Collagen Marker: Hydroxyproline
by Eben van Tonder
20 July 2020
Many people drink collagen to maintain a youthful appearance of the skin and to provide support for tendons which may show signs of old age. The important part of the collagen protein they are relying on is hydroxyproline. Irrespective of the animal species, collagen fibres have an amino acid composition in which glycine makes up around one-third of the total residues and the amino acids proline and hydroxyproline a further 15-30%. “Hydroxyproline is of very limited occurrence in proteins, the only other mammalian protein in which it occurs being elastin (2 %). Collagen is also the only protein reported to contain more than about 0.1 % hydroxy-lysine.” (Courtis and Ward, 1977) The presence of hydroxyproline is the marker used to determine the approximate inclusion of collagen into meat products. On the other hand, too much hydroxyproline levels in one’s urine and/or serum are normally associated with degradation of connective tissue. Hydroxyproline can never be reincorporated into newly synthesized collagen, but both collagen synthesis and tissue breakdown contribute to urinary hydroxyproline. (Cremers, et al. 2008)
Looking at this matter is an interesting way of becoming more familiar with this fascinating molecule and how our body uses it in digestion.
Enzymes Responsible for its Formation
“4-Hydroxyproline, 3-Hydroxyproline, hydroxylysine are found in animals, almost exclusively in collagen. 4-Hydroxyproline is also found in plants. All three amino acids are formed as cotranslational and posttranslational modifications by the hydroxylation of peptide-bound proline or lysine residues by three separate enzymes, prolyl 4-hydroxylase, prolyl 3-hydroxylase and lysyl hydroxylase. Prolyl 4-hydroxylase is widely distributed in nature, as it has now been identified in a number of vertebrate, invertebrate and plant sources. The other two enzymes are also found in a variety of animal sources, but they appear to be absent from plants.” (Harding, et al. 1992)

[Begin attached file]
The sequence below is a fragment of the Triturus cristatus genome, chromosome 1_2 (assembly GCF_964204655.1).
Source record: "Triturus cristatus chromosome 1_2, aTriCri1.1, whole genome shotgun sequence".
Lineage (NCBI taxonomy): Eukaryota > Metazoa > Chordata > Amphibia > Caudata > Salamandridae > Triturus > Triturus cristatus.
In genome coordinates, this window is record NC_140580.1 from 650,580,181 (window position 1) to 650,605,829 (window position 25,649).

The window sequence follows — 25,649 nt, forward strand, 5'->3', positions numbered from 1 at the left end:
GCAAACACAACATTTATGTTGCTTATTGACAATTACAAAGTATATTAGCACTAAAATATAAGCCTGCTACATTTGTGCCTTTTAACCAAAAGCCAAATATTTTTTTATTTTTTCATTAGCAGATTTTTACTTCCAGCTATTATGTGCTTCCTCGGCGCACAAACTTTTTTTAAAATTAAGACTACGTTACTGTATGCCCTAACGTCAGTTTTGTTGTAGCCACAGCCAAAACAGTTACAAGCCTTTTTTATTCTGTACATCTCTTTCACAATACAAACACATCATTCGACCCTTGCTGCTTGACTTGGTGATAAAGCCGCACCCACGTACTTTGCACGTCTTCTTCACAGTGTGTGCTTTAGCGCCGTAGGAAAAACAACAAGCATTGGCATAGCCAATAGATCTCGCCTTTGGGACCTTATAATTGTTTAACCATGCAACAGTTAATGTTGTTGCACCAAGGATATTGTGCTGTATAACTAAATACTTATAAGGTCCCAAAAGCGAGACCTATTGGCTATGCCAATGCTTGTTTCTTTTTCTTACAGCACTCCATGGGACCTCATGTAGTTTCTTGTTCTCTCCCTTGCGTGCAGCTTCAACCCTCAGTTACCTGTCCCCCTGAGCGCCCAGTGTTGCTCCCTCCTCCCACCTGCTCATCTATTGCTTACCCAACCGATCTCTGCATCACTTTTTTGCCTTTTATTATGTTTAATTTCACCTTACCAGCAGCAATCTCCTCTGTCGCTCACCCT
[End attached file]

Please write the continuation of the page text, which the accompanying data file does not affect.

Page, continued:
“Hydroxyproline in protein, predominantly in collagen, is formed from proline after peptide linkage. Preformed hydroxyproline, whether derived from dietary protein or released from collagen turnover, is not incorporated into protein. Since the hydroxyproline produced from OH-P5C is not used for protein formation, we considered the possibility that hydroxyproline oxidase participates in redox generation. The role of the proline cycle in redox generation is well documented; therefore, the question arose whether the hydroxyproline cycle may play a similar role.” (Harding, et al., 1992)
“Prolyl 4-hydroxylase plays a central role in collagen synthesis as the 4-hydroxyproline residues formed in the reaction are an absolute requirement for the folding of the newly synthesized procollagen polypeptide chain into triple helix molecules. In plant proteins, the 4-hydroxyproline residues are frequently O-glycosylated and may form intermolecular cross-links which contribute to cell-wall assembly and stability. The hydroxylysine residues of animal proteins have two important functions: their hydroxyl groups serve as sites of attachment for carbohydrate units, and they are essential for the stability of certain collagen cross-links. The role of 3-hydroxyproline residues is unknown at present.” (Harding, et al. 1992)
In terms of its occurrence in collagen, “4-hydroxyproline content shows only small, though, distinct differences between collagens in most cases whereas 3-hydroxyproline and hydroxylysine varies markedly. In the case of 3-hydroxyproline, the value range from 0 to over 10 resides per 1000 amino acids, and in the case of hydroxylysine from about 5 to 70. Additional variations are found in the content of the three amino acids within the same collagen type in different tissues in many physiological and pathological states. The 4-hydroxyproline content of a given collagen type, again, only varies only within narrow limits, apparently because of the function of 4-hydroxyproline, whereas large variations are found in 3-hydroxyproline and hydroxylysine.” (Harding, et al. 1992)
Cooper SK, Pandhare J, Donald SP, Phang JM. 2008. A novel function for hydroxyproline oxidase in apoptosis through generation of reactive oxygen species. J Biol Chem. 2008; 283(16):10485-10492. doi:10.1074/jbc.M702181200
Cremers, S., Garnero, P., Seibel, M. J.. 2008. Chapter 87 – Biochemical Markers of Bone Metabolism. Principles of Bone Biology (Third Edition), Volume II, 2008, Pages 1857-1881
Harding, J. J., James, M. and Crabbe, C. 1992. Post-translational Modifications of Proteins. CRC Press.